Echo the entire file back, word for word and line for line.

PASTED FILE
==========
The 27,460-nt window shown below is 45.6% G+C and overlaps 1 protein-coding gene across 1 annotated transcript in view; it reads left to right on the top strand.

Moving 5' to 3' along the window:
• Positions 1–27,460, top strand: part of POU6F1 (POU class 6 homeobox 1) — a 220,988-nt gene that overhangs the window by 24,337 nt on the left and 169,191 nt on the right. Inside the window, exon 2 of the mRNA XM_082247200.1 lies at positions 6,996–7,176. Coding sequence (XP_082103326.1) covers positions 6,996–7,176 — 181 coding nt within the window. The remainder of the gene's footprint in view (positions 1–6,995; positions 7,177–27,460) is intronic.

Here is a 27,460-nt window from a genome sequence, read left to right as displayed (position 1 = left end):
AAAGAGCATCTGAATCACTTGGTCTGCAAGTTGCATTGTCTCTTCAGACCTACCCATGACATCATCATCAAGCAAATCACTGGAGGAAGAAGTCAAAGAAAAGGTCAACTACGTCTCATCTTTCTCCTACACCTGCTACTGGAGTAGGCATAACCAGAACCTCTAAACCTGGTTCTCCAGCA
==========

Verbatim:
The 27,460-nt window shown below is 45.6% G+C and overlaps 1 protein-coding gene across 1 annotated transcript in view; it reads left to right on the top strand.

Moving 5' to 3' along the window:
• Positions 1–27,460, top strand: part of POU6F1 (POU class 6 homeobox 1) — a 220,988-nt gene that overhangs the window by 24,337 nt on the left and 169,191 nt on the right. Inside the window, exon 2 of the mRNA XM_082247200.1 lies at positions 6,996–7,176. Coding sequence (XP_082103326.1) covers positions 6,996–7,176 — 181 coding nt within the window. The remainder of the gene's footprint in view (positions 1–6,995; positions 7,177–27,460) is intronic.

Here is a 27,460-nt window from a genome sequence, read left to right as displayed (position 1 = left end):
AAAGAGCATCTGAATCACTTGGTCTGCAAGTTGCATTGTCTCTTCAGACCTACCCATGACATCATCATCAAGCAAATCACTGGAGGAAGAAGTCAAAGAAAAGGTCAACTACGTCTCATCTTTCTCCTACACCTGCTACTGGAGTAGGCATAACCAGAACCTCTAAACCTGGTTCTCCAGCA